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  5. "Va da ghiaccio ad acqua."

"Va da ghiaccio ad acqua."

Translation:It goes from ice to water.

April 7, 2013

15 Comments


https://www.duolingo.com/profile/RioItaliano

is it correct: ''dal ghiaccio all' acqua'' from ice to water ??


https://www.duolingo.com/profile/theduolingan

I guess the absence of 'the' before ice and water leaves us with 'da' and 'ad' (since 'a ' is not used before a vowel).


https://www.duolingo.com/profile/MangeshMandlik

Previously while translating to Italian I had typed "Va dal ghiaccio all'acqua" and was given to be correct. So I guess this is not the sentence that the machine pronounces. Listening to it carefully, it sounds like 'da' and 'ad' (without articles being added to ice and water). So that's why we are wrong.


https://www.duolingo.com/profile/gpriddy

Definitely a strange sentence!


https://www.duolingo.com/profile/bunnypopcorn

i think it's not a he/she sentence but more of an "it" (describing the ice/water)


https://www.duolingo.com/profile/Blomeley

Is this some sort of idiom in italian? Or just another way of saying that ice melts?


https://www.duolingo.com/profile/f.formica
Mod
  • 2670

Nope, not an idiom, just one of duolingo's weird examples, perhaps taken from a passage describing the states of water.


https://www.duolingo.com/profile/ckyle8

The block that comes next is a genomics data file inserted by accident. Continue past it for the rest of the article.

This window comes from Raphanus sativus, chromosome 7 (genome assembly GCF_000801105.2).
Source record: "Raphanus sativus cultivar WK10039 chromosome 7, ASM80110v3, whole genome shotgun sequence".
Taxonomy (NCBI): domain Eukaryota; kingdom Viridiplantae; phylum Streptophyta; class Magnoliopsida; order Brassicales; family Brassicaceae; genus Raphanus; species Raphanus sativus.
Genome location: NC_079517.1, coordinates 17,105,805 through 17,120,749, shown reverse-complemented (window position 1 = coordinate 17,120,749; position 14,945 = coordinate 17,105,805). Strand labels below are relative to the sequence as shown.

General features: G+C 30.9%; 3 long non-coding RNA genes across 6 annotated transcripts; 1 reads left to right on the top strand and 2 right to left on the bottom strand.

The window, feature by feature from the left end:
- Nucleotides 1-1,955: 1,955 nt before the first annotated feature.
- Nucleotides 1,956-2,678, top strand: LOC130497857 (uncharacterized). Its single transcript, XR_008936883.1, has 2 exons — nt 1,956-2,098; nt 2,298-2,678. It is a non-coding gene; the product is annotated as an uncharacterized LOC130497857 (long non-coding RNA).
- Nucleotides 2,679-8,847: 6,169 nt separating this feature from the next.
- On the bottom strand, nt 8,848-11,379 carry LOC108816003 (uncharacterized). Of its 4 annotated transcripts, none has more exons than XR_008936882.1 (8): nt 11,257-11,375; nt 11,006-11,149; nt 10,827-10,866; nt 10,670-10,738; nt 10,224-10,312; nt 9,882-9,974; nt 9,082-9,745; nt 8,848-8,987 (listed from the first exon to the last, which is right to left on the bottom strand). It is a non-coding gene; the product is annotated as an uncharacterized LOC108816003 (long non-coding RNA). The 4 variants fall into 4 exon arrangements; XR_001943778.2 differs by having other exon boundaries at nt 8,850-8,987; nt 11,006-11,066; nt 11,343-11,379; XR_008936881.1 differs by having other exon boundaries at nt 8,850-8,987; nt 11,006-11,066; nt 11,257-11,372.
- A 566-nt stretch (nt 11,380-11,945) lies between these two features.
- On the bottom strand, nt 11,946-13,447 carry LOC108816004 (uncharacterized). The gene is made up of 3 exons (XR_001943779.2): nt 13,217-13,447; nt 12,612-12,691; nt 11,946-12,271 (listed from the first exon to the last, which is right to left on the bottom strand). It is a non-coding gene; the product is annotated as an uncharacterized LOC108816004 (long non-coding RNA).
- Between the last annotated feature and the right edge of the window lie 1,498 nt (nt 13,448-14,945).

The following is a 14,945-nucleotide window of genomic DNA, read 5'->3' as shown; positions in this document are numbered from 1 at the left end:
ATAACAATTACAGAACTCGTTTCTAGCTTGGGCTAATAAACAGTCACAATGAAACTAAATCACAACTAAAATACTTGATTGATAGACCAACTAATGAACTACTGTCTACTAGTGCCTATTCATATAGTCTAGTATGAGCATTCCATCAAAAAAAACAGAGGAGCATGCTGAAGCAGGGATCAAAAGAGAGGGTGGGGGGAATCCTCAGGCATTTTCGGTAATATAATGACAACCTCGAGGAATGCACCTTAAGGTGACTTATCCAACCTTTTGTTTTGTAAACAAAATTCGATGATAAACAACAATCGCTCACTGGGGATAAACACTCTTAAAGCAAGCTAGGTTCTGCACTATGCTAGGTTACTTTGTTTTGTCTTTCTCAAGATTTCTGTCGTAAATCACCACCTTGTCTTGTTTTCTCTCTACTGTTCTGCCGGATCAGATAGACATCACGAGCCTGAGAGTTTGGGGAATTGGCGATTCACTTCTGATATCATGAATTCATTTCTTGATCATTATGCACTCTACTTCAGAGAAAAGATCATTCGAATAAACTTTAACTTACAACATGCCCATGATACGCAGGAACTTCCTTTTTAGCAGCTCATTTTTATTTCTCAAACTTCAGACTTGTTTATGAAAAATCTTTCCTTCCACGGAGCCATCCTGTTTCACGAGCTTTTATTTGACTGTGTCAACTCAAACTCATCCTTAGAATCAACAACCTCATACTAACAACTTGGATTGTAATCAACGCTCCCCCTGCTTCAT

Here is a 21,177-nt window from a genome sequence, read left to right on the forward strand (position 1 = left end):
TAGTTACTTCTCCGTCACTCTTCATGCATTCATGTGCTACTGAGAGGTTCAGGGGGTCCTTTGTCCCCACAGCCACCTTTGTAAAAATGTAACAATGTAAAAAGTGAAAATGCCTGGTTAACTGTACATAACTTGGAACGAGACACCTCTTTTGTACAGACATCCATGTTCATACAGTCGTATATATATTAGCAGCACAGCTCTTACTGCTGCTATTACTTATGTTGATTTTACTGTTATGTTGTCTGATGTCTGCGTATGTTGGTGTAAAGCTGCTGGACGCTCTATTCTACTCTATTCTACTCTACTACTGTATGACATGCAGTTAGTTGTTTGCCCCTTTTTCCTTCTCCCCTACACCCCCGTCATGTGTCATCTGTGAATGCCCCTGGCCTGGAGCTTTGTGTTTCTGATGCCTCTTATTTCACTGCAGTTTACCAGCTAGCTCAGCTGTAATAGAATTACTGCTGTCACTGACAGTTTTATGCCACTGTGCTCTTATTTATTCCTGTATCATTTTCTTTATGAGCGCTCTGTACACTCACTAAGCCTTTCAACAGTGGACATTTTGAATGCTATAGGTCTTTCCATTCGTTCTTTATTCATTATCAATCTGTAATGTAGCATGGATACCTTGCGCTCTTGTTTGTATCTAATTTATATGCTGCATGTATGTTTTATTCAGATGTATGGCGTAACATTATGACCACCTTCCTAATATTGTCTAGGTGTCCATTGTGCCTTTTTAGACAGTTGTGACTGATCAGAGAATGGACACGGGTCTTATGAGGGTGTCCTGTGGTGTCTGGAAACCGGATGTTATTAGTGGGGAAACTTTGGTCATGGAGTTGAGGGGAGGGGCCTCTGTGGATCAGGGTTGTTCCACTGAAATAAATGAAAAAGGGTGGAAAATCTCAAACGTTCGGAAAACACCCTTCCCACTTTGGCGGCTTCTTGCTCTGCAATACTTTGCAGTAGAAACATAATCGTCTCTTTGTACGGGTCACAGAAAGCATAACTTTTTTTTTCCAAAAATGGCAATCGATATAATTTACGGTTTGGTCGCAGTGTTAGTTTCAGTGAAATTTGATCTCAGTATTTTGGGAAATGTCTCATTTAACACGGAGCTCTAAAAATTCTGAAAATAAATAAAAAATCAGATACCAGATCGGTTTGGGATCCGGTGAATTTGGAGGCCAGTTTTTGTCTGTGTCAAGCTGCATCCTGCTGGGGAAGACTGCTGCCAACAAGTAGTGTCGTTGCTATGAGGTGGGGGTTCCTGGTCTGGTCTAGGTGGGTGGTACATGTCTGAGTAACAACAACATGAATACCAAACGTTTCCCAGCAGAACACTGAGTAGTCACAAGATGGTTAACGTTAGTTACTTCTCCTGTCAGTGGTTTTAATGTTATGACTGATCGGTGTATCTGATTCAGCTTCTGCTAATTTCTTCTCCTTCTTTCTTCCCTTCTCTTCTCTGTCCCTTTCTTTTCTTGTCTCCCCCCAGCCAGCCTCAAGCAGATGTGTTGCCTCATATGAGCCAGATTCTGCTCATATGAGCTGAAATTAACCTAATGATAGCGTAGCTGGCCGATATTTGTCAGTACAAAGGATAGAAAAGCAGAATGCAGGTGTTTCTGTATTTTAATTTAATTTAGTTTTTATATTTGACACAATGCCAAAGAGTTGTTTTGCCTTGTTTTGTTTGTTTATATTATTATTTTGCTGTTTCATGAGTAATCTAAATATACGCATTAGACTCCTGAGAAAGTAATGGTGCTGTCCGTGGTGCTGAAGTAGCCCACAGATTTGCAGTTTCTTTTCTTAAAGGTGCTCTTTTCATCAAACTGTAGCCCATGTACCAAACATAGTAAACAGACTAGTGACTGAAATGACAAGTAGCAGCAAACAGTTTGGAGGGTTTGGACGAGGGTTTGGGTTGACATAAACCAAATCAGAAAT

Okay, I gotta know. Why do I get marked down for typos in some cases, but not in others? I threw the h in the wrong spot in ghiaccio and got marked down, but other times it's simply warned me I have a typo. What's the limit?


https://www.duolingo.com/profile/italiaoo

If you write "capello" instead of "cappello" you say "hair" instead of "hat. But if you say "cappelo" there is no word "cappelo" in Italian, so you get away with "correct-but-typo".


https://www.duolingo.com/profile/Lynn53

I think you get away with one typo but get dinged if you have more than one.


https://www.duolingo.com/profile/bertha.lit

I read something that said "ghiacco" is obsolete. What does a native speaker say about this?


https://www.duolingo.com/profile/marmarselo

What's wrong with "Goes from ice to water?"


https://www.duolingo.com/profile/marc.libra

a.k.a. melting :-)


https://www.duolingo.com/profile/Germanlehrerlsu

"He turns from ice into water," makes no sense. An option would be "Ice turns into water."


https://www.duolingo.com/profile/ksoo

Duo says that "ghiaccio" also means "(I) ice over" or "(I) freeze up". Are those figurative, or are they intended to be used only when the ice cube is the one speaking?

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